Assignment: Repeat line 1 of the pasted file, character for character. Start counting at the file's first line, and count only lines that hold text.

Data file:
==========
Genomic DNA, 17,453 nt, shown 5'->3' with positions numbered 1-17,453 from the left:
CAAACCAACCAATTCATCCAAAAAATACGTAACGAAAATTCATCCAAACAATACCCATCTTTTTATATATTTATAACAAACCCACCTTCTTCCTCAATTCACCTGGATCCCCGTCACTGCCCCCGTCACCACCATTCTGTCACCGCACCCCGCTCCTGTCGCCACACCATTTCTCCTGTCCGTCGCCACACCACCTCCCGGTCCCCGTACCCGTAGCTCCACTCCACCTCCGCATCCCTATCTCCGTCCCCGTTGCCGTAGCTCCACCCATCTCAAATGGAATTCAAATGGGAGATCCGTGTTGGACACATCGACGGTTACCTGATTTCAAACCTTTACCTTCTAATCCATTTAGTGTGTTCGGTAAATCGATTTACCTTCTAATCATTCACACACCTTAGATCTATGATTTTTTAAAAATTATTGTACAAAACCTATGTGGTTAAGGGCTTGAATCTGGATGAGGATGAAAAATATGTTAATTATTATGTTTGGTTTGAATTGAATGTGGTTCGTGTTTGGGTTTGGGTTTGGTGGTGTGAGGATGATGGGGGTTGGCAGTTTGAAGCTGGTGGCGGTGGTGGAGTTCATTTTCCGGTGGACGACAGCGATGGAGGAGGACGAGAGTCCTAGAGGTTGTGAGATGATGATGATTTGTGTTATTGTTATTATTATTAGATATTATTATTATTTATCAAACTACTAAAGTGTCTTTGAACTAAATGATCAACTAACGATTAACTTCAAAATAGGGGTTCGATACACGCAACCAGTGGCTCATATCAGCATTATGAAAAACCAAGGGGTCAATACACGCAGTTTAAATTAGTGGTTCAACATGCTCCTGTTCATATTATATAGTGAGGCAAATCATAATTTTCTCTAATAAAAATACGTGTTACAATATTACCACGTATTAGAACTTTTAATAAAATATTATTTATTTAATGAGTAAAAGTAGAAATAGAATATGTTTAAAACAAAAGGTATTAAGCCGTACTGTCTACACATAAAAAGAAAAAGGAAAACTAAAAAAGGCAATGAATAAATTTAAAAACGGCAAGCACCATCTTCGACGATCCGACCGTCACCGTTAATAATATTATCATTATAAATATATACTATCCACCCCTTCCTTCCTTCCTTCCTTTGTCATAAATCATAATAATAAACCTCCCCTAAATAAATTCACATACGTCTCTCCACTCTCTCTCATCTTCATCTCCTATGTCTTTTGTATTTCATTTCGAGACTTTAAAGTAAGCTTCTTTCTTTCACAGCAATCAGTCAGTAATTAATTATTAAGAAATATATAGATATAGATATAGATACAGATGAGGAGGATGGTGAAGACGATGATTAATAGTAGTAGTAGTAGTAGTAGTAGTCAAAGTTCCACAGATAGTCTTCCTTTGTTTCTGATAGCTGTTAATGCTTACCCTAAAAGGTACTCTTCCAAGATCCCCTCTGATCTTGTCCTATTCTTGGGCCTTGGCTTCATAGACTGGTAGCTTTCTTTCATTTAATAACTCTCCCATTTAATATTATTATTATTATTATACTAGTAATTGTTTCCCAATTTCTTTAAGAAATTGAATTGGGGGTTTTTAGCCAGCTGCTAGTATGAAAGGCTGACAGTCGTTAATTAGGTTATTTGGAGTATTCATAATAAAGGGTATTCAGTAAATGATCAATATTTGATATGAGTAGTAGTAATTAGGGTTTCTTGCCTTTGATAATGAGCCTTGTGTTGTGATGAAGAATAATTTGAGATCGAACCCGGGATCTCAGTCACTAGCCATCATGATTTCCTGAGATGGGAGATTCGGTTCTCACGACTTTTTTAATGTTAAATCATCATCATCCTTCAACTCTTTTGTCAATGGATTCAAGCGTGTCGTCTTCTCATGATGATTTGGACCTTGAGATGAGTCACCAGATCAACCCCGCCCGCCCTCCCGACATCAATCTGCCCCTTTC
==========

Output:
Genomic DNA, 17,453 nt, shown 5'->3' with positions numbered 1-17,453 from the left: